Triple J recently finished their countdown of the Hottest 100 Australian Albums as voted by their listeners, so I thought I’d write a bit about my own (ten) votes. Coming up with this list made me realise just how much of the music I listen to is from theUSA and UK, but we sure make some decent sounds here too. To kick things off I’ll start right in my home town of Perth …
Have you ever had a friend that was a little unhinged? I bet they were pretty entertaining. Except that occasionally you’d catch a glimpse through the wacky façade and realise they were suffering. You’d feel sorry for them and perhaps try to help. Or maybe you’d distance yourself from them as you realise just how emotionally exhausting being a true friend to them would be.
Well, that’s what this album reminds me of, and it’s not just because the music suffers from split-personality disorder (the band are masters of juxtaposing sweet pop melodies against bone-crushingly heavy riffs).
As the first few tracks cruise by its clear these boys are going to show you a great time. They even remind you that they know how to party way better than you (“No one showed you how to party properly, did they?”). So you’d better just listen up and join in. Sure, it was a bit weird when one of them started screaming at you (“Help me! Help me! Help me!”), but that’s just their way of welcoming you, right? Except then things get a little weird. On Forget All these Fuckss the party ends up on the wrong side of a drug bust, then one of your hosts threatens to cut of someone’s legs (The Legs), and soon enough these fun maniacs are revealed to be dangerous, even murderous ones (Undisciplined).
In real life, now would be the time to get out of there. Maybe join the witness protection programme and move to Canada. But because you’re listening from the safety of your own home (or car or whatever) it only draws you in further. Plus you can’t help but feel for these characters, especially on the more tender moments like Nothing Can Touch Me Now and Bullets, which sound like the pleas of a madman trying to convince a loved one that he’s not a threat to anyone (or perhaps just trying to convince himself).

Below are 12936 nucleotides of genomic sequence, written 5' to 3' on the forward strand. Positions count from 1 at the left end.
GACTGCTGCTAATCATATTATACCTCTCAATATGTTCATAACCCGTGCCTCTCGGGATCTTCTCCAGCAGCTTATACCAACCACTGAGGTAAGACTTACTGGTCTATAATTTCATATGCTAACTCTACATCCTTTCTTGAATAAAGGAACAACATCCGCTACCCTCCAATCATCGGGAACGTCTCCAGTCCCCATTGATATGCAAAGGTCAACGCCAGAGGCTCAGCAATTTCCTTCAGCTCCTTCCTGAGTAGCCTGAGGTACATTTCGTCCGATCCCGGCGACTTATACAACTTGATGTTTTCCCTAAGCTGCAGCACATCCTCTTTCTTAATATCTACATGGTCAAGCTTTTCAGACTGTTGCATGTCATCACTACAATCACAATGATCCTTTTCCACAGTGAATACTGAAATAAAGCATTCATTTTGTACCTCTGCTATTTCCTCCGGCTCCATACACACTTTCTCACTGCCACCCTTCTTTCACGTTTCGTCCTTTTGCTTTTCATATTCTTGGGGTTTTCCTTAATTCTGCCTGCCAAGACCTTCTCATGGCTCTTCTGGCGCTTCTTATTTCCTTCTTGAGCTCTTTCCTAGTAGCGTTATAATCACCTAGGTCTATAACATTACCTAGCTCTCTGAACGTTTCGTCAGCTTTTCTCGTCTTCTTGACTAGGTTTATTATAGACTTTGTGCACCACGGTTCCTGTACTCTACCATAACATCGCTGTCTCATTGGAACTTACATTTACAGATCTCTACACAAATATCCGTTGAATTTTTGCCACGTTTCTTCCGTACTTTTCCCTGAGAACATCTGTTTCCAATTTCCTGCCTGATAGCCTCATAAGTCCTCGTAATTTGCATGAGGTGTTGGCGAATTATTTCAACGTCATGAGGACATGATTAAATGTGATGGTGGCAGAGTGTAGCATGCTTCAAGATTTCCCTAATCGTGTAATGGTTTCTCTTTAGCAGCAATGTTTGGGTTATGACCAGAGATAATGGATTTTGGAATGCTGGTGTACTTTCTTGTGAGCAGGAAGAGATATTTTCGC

THE HIT SONG: Bullets
MY FAVOURITE: Bish Bosh II: The Bosh Bosh (which strangely, is also the title of one of their albums)
I had the privilege of seeing Snowman play their first ever show (their first show under that moniker anyway) and I was instantly hooked. Until that point my only exposure to relatively unknown Perthbands had been the handful that had played at my high school, and they’d all seemed pretty rubbish. Snowman however, were really good. And weird. And incredibly energetic. And … weird. It suddenly occurred to me that not all local bands were a waste of time after all.
During the next three years I attended their shows regularly and waited eagerly for their debut album. When the release date was announced I knew exactly what songs should be on it. But I was in for a surprise. Throwing the disc on, I was greeted with a brief sample of an opera singer followed by lush strings and a softly crooning voice – far from the hyperactive rock’n’roll that was the bands’ bread and butter. As I listened to the rest I also found that many of my live favourites had been omitted in favour of new material.
However it didn’t take long for me to realise that this was as brilliant an album as I could have hoped. The Black Tide, the aforementioned opening track, is a dreamy ballad of a party animal finally stopping and questioning his lifestyle (“If you’ve wasted precious time on women and wine, and the drugs have left you blind”). It makes the rest of the album seem like a flashback from that point, most notably album highlight You Are A Casino, which throws the listener headlong into the fast times that the protagonist is now lamenting (“Drink to get drunk. Drunk as a skunk!”). The dark moods and horror themes that follow serve as madness and hallucinations as the drugs catch up with our story teller, until the penultimate track, Wormwood, where his mind falls apart in a crescendo of rhythmic screams. It’s then that we again hear The Black Tide through the bedlam, suggesting that the story has come full circle.
Of course, this is just my interpretation of an album that was probably never meant to have an overarching concept, and it’s the music that counts. Luckily the only part that lets the whole down in this respect is the closing track, The Curse, which contains some of the beauty and mood of the opening track but it’s far too long and drudging.
THE HIT SONG: You Are A Casino
MY FAVOURITE: You Are A Casino followed by Blood Money
Well, I only got around to two of ten albums this week. I think I will give myself a bit of freedom with this blog, so if something takes my interest in the next week, part 2 of the list may be deferred for another week. In the meantime, feel free to let me know what you think of my choices and give your own.